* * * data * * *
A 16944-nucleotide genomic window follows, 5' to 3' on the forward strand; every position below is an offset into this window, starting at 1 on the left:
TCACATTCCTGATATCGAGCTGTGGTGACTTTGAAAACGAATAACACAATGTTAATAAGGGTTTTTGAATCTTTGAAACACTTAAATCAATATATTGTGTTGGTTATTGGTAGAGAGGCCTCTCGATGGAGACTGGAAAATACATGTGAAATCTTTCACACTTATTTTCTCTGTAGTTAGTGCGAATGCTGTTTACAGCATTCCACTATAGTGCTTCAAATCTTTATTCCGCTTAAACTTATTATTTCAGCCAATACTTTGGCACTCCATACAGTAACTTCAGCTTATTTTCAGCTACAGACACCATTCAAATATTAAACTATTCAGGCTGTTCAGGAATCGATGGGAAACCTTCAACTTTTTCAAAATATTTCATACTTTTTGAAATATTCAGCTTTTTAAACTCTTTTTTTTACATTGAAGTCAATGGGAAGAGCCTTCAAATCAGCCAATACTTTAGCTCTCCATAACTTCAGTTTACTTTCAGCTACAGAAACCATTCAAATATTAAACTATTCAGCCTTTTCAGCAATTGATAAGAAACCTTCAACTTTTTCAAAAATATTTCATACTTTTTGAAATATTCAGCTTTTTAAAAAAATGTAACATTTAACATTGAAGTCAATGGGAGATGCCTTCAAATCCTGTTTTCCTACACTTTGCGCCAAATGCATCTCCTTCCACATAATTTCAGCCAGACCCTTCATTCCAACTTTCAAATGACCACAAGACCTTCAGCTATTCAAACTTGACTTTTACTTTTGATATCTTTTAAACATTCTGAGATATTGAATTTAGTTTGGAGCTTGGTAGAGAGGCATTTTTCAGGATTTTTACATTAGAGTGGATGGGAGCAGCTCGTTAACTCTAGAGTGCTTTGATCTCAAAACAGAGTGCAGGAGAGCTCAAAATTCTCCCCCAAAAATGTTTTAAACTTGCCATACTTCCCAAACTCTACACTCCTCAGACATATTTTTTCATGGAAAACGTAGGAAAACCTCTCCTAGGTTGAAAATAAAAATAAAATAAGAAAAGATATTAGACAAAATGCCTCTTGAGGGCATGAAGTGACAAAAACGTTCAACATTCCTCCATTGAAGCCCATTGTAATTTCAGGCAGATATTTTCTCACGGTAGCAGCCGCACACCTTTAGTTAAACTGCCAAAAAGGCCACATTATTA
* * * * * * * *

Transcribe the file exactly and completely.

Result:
A 16944-nucleotide genomic window follows, 5' to 3' on the forward strand; every position below is an offset into this window, starting at 1 on the left:
TCACATTCCTGATATCGAGCTGTGGTGACTTTGAAAACGAATAACACAATGTTAATAAGGGTTTTTGAATCTTTGAAACACTTAAATCAATATATTGTGTTGGTTATTGGTAGAGAGGCCTCTCGATGGAGACTGGAAAATACATGTGAAATCTTTCACACTTATTTTCTCTGTAGTTAGTGCGAATGCTGTTTACAGCATTCCACTATAGTGCTTCAAATCTTTATTCCGCTTAAACTTATTATTTCAGCCAATACTTTGGCACTCCATACAGTAACTTCAGCTTATTTTCAGCTACAGACACCATTCAAATATTAAACTATTCAGGCTGTTCAGGAATCGATGGGAAACCTTCAACTTTTTCAAAATATTTCATACTTTTTGAAATATTCAGCTTTTTAAACTCTTTTTTTTACATTGAAGTCAATGGGAAGAGCCTTCAAATCAGCCAATACTTTAGCTCTCCATAACTTCAGTTTACTTTCAGCTACAGAAACCATTCAAATATTAAACTATTCAGCCTTTTCAGCAATTGATAAGAAACCTTCAACTTTTTCAAAAATATTTCATACTTTTTGAAATATTCAGCTTTTTAAAAAAATGTAACATTTAACATTGAAGTCAATGGGAGATGCCTTCAAATCCTGTTTTCCTACACTTTGCGCCAAATGCATCTCCTTCCACATAATTTCAGCCAGACCCTTCATTCCAACTTTCAAATGACCACAAGACCTTCAGCTATTCAAACTTGACTTTTACTTTTGATATCTTTTAAACATTCTGAGATATTGAATTTAGTTTGGAGCTTGGTAGAGAGGCATTTTTCAGGATTTTTACATTAGAGTGGATGGGAGCAGCTCGTTAACTCTAGAGTGCTTTGATCTCAAAACAGAGTGCAGGAGAGCTCAAAATTCTCCCCCAAAAATGTTTTAAACTTGCCATACTTCCCAAACTCTACACTCCTCAGACATATTTTTTCATGGAAAACGTAGGAAAACCTCTCCTAGGTTGAAAATAAAAATAAAATAAGAAAAGATATTAGACAAAATGCCTCTTGAGGGCATGAAGTGACAAAAACGTTCAACATTCCTCCATTGAAGCCCATTGTAATTTCAGGCAGATATTTTCTCACGGTAGCAGCCGCACACCTTTAGTTAAACTGCCAAAAAGGCCACATTATTA